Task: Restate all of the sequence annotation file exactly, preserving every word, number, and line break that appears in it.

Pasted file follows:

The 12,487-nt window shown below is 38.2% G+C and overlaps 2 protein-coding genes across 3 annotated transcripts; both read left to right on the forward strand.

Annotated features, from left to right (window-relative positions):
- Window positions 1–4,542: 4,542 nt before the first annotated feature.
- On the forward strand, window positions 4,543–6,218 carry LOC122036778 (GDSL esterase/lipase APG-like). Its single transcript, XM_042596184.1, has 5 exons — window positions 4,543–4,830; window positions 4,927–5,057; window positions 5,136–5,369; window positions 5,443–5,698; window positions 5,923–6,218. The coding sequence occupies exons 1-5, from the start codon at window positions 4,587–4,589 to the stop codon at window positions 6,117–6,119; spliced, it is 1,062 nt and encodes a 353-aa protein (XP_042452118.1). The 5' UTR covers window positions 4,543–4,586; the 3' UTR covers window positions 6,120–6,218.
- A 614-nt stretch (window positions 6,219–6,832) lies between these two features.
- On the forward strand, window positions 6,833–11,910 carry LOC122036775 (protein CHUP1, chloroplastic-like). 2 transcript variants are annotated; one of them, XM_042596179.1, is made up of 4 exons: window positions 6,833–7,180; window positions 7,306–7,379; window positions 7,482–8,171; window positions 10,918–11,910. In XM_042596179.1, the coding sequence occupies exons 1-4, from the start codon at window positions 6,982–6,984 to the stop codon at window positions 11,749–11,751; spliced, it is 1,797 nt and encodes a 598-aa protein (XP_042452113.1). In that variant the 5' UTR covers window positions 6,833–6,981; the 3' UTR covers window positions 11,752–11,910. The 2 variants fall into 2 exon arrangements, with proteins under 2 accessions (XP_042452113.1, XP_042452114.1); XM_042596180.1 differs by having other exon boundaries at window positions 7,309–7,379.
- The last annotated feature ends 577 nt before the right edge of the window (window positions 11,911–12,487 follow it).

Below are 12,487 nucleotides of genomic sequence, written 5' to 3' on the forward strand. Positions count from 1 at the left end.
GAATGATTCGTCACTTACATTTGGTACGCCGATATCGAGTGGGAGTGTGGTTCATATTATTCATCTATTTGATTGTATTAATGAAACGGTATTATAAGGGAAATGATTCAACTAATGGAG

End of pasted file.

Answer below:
The 12,487-nt window shown below is 38.2% G+C and overlaps 2 protein-coding genes across 3 annotated transcripts; both read left to right on the forward strand.

Annotated features, from left to right (window-relative positions):
- Window positions 1–4,542: 4,542 nt before the first annotated feature.
- On the forward strand, window positions 4,543–6,218 carry LOC122036778 (GDSL esterase/lipase APG-like). Its single transcript, XM_042596184.1, has 5 exons — window positions 4,543–4,830; window positions 4,927–5,057; window positions 5,136–5,369; window positions 5,443–5,698; window positions 5,923–6,218. The coding sequence occupies exons 1-5, from the start codon at window positions 4,587–4,589 to the stop codon at window positions 6,117–6,119; spliced, it is 1,062 nt and encodes a 353-aa protein (XP_042452118.1). The 5' UTR covers window positions 4,543–4,586; the 3' UTR covers window positions 6,120–6,218.
- A 614-nt stretch (window positions 6,219–6,832) lies between these two features.
- On the forward strand, window positions 6,833–11,910 carry LOC122036775 (protein CHUP1, chloroplastic-like). 2 transcript variants are annotated; one of them, XM_042596179.1, is made up of 4 exons: window positions 6,833–7,180; window positions 7,306–7,379; window positions 7,482–8,171; window positions 10,918–11,910. In XM_042596179.1, the coding sequence occupies exons 1-4, from the start codon at window positions 6,982–6,984 to the stop codon at window positions 11,749–11,751; spliced, it is 1,797 nt and encodes a 598-aa protein (XP_042452113.1). In that variant the 5' UTR covers window positions 6,833–6,981; the 3' UTR covers window positions 11,752–11,910. The 2 variants fall into 2 exon arrangements, with proteins under 2 accessions (XP_042452113.1, XP_042452114.1); XM_042596180.1 differs by having other exon boundaries at window positions 7,309–7,379.
- The last annotated feature ends 577 nt before the right edge of the window (window positions 11,911–12,487 follow it).

Below are 12,487 nucleotides of genomic sequence, written 5' to 3' on the forward strand. Positions count from 1 at the left end.
GAATGATTCGTCACTTACATTTGGTACGCCGATATCGAGTGGGAGTGTGGTTCATATTATTCATCTATTTGATTGTATTAATGAAACGGTATTATAAGGGAAATGATTCAACTAATGGAG